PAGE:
|USAID redacted the contracts|
USAID responded earlier this month, sending me contracts and a September 2000 letter from the agency to the group's director, Frank Hernandez-Trujillo.
The documents show that USAID gave Grupo de Apoyo more than $10 million from September 2000 through August 2010.
By December 2007, the organization had reported spending half that amount on shipping and delivery costs, a whopping $5,294,047.
At that time, Grupo de Apoyo also listed:
- $1,901,146 in administrative costs;
- $2,504,807 for food, medical supplies, clothes, printed materials and other items that it sent to political prisoners and their families in Cuba.
In the beginning, Grupo de Apoyo - then called Grupo de Apoyo a la Disidencia - focused mostly on humanitarian aid for political prisoners, including the distribution of food and books. But it soon expanded into other areas, including hurricane relief, the promotion of "independent clinics, independent libraries, independent journalists, and independent farm cooperatives" and meetings between "Cuban democratic and human rights groups and their counterparts abroad." And the Miami group's initial $400,000 contract with USAID mushroomed into an agreement worth millions of dollars.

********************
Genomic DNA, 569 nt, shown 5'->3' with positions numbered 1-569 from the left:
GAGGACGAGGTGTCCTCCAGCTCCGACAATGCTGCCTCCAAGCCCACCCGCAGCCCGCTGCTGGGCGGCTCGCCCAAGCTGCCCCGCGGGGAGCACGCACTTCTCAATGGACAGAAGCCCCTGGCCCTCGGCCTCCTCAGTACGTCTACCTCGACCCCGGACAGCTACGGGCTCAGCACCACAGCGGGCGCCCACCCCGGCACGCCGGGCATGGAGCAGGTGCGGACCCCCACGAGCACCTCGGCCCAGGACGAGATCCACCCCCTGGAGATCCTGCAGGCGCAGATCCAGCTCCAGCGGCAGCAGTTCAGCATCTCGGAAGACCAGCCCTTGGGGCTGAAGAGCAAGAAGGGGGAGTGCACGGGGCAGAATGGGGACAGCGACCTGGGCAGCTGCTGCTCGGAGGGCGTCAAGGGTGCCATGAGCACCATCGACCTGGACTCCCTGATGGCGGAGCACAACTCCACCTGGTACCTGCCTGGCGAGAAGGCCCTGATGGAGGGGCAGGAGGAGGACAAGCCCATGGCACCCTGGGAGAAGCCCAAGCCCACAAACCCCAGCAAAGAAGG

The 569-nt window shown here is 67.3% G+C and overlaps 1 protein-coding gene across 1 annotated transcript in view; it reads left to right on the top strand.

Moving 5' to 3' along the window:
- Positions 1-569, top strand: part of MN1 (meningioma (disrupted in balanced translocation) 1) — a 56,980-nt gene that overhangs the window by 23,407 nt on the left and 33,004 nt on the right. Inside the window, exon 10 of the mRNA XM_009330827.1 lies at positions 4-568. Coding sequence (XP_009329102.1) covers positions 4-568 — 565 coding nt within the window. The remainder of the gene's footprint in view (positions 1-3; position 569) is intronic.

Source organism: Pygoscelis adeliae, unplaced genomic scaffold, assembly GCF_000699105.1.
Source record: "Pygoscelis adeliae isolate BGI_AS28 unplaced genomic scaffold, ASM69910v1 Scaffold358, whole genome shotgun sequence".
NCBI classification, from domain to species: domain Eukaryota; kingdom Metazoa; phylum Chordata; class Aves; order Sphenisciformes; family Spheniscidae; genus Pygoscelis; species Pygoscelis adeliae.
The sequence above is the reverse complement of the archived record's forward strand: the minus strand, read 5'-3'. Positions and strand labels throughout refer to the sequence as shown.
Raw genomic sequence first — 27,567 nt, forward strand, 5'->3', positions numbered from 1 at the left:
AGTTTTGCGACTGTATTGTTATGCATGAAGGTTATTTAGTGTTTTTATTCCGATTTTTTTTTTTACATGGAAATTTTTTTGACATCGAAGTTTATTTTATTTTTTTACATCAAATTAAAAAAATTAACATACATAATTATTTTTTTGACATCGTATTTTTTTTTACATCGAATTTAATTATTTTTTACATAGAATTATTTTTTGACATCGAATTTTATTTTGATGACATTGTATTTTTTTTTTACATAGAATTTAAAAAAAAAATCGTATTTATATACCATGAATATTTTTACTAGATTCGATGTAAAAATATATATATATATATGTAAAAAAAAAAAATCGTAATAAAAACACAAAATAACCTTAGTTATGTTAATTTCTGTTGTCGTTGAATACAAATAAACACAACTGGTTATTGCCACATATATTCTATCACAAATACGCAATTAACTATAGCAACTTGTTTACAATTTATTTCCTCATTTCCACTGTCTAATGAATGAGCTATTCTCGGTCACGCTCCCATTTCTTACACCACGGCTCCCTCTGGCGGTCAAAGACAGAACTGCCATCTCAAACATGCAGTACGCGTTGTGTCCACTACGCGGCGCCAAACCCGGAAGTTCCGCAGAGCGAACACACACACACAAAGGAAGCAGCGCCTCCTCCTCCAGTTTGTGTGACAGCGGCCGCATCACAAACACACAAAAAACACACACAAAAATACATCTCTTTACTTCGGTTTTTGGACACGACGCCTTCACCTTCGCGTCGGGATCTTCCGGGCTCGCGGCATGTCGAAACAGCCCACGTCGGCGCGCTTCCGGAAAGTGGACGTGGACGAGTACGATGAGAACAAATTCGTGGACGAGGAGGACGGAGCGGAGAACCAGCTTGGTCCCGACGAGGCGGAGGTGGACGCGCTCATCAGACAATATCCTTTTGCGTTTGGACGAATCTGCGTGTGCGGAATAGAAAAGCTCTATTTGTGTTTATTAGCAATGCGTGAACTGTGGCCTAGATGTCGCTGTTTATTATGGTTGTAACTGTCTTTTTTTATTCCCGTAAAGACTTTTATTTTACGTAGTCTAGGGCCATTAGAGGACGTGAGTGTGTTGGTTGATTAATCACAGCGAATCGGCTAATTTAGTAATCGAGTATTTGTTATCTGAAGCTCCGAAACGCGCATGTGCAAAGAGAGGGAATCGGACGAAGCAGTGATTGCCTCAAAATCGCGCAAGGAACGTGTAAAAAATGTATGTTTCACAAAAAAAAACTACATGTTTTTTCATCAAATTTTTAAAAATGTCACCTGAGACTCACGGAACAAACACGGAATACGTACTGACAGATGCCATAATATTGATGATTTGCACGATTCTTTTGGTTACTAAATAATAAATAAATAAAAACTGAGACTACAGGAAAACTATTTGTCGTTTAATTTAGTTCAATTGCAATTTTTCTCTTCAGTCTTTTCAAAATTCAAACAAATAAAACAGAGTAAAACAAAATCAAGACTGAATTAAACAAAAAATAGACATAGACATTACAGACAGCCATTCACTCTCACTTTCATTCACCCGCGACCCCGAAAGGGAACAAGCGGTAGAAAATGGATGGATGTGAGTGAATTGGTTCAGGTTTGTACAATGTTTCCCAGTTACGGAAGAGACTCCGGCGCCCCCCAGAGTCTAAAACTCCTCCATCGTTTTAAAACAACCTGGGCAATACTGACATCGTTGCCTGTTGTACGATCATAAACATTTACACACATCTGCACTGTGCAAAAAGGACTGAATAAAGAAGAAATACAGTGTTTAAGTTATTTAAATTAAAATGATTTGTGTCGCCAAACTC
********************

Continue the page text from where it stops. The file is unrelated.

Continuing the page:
USAID added a liability clause to its agreement with Grupo de Apoyo on April 22, 2010, more than four months after Cuban authorities arrested American development worker Alan Gross.
The agreement says:
Given the nature of the Cuban regime and the political sensitivity of the USAID program, USAID cannot be held responsible for any injury, incarceration or other harm or inconvenience suffered by individuals traveling to and performing work in Cuba under USAID funding. The recipient hereby holds harmless and indemnifies USAID of any liabilities, damages, injuries, claims, suits, judgments, causes of action, fees, and expenses suffered or incurred in the performance of this award by itself or any of its subcontractors or sub-awardees.